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An excerpt from www.HouseOfNames.com archives copyright 2000 - 2016


The clans of the ancient Scottish Pictish tribe were the ancestors of the first person to use the name Goan. It was name for a metalworker. The Gaelic form of the name is Mac Ghobhainn, which means son of the smith.

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Scribes in the Middle Ages did not have access to a set of spelling rules. They spelled according to sound, the result was a great number of spelling variations. In various documents, Goan has been spelled MacGowan, McGowan, MacGowin, McGowin, MacGowen, McGowen, Gow, Gowan, Gowen, Gowin, MacGavin, McGavin and many more.

First found in Inverness-shire (Gaelic: Siorrachd Inbhir Nis) divided between the present day Scottish Council Areas of Highland and Western Isles, and consisting of a large northern mainland area and various island areas off the west coast, the shire was anciently both a Pictish and Norwegian stronghold, where the name is from the Gaelic 'Govha' meaning 'a blacksmith' and as such could have been a name that applied to people throughout Scotland. However, as in the case of clans like the Fletchers or Clarks, eventually the name became attributed to a specific area or region. As such, The Clan was also located in Nithsfield in the 12th century, and recorded as a Border Clan. To the west in Elgin and Galloway they were known as the MacGavins.


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This web page shows only a small excerpt of our Goan research. Another 315 words (22 lines of text) covering the years 1396, 1613, 1698 and 1725 are included under the topic Early Goan History in all our PDF Extended History products.

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Another 53 words (4 lines of text) are included under the topic Early Goan Notables in all our PDF Extended History products.

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Some of the Goan family moved to Ireland, but this topic is not covered in this excerpt. Another 187 words (13 lines of text) about their life in Ireland is included in all our PDF Extended History products.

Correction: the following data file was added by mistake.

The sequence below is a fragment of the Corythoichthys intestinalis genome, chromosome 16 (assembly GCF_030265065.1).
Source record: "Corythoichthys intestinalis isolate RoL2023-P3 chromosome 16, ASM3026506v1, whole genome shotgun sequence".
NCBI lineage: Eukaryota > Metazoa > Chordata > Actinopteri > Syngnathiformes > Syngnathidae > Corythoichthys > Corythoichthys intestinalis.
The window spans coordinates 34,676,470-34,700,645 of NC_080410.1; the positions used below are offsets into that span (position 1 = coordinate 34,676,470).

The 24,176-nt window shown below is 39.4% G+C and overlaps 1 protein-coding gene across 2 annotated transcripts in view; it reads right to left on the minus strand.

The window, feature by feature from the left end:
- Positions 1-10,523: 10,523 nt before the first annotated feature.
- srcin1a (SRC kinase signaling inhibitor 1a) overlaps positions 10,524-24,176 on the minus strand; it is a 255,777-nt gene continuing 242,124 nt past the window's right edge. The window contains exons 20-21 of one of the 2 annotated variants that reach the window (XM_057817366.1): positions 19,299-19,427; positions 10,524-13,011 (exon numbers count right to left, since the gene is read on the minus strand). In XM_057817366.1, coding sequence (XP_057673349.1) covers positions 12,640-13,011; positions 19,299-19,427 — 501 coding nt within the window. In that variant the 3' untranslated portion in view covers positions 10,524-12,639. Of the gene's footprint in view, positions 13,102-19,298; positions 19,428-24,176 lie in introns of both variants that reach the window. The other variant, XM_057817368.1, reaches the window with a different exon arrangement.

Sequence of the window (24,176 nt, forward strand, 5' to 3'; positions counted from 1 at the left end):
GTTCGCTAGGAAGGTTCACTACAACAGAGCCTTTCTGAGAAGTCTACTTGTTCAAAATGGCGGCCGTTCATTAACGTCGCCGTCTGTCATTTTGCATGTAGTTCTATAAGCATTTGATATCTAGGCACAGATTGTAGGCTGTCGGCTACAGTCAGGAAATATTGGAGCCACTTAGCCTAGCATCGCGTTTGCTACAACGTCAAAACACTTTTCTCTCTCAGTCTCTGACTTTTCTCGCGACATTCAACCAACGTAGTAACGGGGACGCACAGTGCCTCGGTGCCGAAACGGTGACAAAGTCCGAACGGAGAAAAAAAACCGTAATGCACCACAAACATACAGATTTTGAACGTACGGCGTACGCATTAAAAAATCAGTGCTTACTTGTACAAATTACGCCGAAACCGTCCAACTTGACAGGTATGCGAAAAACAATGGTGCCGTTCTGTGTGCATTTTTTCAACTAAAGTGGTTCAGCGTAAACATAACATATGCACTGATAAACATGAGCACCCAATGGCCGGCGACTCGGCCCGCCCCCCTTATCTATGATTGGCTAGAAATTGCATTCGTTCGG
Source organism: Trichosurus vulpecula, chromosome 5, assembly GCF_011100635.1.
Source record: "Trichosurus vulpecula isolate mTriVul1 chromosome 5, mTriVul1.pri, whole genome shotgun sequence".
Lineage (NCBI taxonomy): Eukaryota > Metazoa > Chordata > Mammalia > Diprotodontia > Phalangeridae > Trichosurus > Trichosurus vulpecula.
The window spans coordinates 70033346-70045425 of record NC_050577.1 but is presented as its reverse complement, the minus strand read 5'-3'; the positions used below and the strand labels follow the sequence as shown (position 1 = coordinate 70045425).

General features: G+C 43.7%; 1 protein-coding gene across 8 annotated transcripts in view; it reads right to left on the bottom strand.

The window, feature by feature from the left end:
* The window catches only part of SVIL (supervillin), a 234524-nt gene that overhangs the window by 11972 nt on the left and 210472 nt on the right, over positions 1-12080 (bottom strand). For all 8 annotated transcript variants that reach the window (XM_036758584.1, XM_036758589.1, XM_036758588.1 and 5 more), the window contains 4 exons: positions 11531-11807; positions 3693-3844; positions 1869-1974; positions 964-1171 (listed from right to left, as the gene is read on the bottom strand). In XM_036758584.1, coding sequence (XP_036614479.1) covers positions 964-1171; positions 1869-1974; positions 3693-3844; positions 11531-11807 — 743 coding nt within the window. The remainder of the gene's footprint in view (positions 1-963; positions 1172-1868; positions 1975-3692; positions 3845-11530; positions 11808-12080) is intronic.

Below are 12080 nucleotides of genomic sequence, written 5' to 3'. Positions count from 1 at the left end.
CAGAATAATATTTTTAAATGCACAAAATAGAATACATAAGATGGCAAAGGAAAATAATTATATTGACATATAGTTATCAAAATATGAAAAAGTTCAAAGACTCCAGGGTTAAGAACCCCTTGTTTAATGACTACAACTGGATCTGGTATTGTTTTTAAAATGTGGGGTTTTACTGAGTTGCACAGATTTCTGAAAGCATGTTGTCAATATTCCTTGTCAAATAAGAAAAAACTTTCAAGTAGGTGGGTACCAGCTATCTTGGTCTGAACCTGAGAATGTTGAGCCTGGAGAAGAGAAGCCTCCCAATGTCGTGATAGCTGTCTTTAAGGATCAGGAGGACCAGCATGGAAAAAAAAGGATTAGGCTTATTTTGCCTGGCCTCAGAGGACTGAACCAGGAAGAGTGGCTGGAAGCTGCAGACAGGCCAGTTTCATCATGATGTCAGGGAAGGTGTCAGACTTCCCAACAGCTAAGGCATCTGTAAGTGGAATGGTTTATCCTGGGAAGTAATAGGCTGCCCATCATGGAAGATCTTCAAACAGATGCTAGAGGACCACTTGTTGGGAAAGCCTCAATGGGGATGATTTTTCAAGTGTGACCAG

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The cruelties suffered under the new government forced many to leave their ancient homeland for the freedom of the North American colonies. Those who arrived safely found land, freedom, and opportunity for the taking. These hardy settlers gave their strength and perseverance to the young nations that would become the United States and Canada. Immigration and passenger lists have shown many early immigrants bearing the name Goan:

Goan Settlers in United States in the 19th Century


  • John Goan, who arrived in Maryland in 1849
  • John B Goan, who arrived in St Clair County, Illinois in 1872

Goan Settlers in New Zealand in the 19th Century


  • Emily Goan arrived in Wellington, New Zealand aboard the ship "Montrose" in 1883

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  1. Browning, Charles H. Americans of Royal Descent. Baltimore: Genealogical Publishing. Print.
  2. Dorward, David. Scottish Surnames. Glasgow: Harper Collins, 1995. Print.
  3. Le Patourel, John. The Norman Empire. New York: Oxford University Press, 1976. Print. (ISBN 0-19-822525-3).
  4. Innes, Thomas and Learney. Scots Heraldry A Practical Handbook on the Historical Principles and Mordern Application of the Art and Science. London: Oliver and Boyd, 1934. Print.
  5. Leyburn, James Graham. The Scotch-Irish A Social History. Chapel Hill: UNC Press, 1962. Print. (ISBN 0807842591).
  6. Bell, Robert. The Book of Ulster Surnames. Belfast: Blackstaff, 1988. Print. (ISBN 10-0856404160).
  7. Black, George F. The Surnames of Scotland Their Origin, Meaning and History. New York: New York Public Library, 1946. Print. (ISBN 0-87104-172-3).
  8. Leeson, Francis L. Dictionary of British Peerages. Baltimore: Genealogical Publishing, 1986. Print. (ISBN 0-8063-1121-5).
  9. Samuelsen, W. David. New York City Passenger List Manifests Index 1820 - 1824. North Salt Lake, Utah: Accelerated Indexing Systems International, 1986. Print.
  10. Adam, Frank. Clans Septs and Regiments of the Scottish Highlands 8th Edition. London: Bacon (G.W.) & Co, 1970. Print. (ISBN 10-0717945006).
  11. ...


This page was last modified on 19 April 2015 at 22:51.

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